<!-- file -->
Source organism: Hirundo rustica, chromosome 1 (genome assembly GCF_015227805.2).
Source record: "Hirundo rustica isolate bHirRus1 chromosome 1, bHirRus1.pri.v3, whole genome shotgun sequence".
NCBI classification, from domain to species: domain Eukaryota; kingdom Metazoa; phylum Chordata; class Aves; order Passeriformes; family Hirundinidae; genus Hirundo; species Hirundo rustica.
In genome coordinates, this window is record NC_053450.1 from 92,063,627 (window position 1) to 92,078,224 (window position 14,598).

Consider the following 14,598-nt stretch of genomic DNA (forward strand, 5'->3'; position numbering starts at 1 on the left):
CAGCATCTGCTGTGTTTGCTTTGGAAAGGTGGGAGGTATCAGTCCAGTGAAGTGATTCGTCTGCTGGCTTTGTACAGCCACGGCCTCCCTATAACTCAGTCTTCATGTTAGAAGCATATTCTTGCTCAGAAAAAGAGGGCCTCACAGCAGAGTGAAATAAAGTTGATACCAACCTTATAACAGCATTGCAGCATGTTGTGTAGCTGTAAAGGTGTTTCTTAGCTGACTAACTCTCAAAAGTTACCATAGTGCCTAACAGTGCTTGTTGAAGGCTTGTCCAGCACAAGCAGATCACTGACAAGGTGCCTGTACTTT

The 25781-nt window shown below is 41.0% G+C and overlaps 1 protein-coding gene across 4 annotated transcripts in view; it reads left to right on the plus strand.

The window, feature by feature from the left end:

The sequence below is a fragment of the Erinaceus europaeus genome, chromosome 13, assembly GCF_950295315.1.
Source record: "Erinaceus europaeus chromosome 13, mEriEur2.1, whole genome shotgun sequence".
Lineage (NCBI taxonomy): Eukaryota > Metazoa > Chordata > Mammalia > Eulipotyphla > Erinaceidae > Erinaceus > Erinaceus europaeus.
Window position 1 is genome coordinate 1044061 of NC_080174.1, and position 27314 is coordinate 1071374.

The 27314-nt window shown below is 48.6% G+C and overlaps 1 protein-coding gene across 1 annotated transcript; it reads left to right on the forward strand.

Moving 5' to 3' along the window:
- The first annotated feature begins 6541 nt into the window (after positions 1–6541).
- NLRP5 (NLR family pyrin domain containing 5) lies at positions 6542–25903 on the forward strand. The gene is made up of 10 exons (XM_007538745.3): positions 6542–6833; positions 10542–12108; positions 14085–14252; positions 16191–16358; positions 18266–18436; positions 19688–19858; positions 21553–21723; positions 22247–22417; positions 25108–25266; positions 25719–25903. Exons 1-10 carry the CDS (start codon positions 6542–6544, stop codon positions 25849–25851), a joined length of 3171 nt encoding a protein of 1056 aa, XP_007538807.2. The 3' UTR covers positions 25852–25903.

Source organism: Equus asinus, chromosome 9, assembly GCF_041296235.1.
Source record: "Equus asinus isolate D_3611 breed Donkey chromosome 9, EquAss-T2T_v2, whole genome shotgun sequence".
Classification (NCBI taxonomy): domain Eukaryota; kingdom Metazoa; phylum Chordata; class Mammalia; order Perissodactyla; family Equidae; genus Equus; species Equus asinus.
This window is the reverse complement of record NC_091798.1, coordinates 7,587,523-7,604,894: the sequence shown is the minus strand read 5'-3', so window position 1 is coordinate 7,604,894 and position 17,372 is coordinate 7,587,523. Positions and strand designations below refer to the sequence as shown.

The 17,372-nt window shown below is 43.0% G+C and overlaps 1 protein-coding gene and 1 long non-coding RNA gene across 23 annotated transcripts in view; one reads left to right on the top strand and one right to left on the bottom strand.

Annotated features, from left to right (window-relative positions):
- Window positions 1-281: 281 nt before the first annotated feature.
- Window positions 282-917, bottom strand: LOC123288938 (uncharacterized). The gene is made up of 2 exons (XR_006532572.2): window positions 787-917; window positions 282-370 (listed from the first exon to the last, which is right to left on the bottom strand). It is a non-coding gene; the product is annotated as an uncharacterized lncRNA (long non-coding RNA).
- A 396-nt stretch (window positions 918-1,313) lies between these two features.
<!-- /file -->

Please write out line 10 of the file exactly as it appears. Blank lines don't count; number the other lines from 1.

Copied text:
Source record: "Erinaceus europaeus chromosome 13, mEriEur2.1, whole genome shotgun sequence".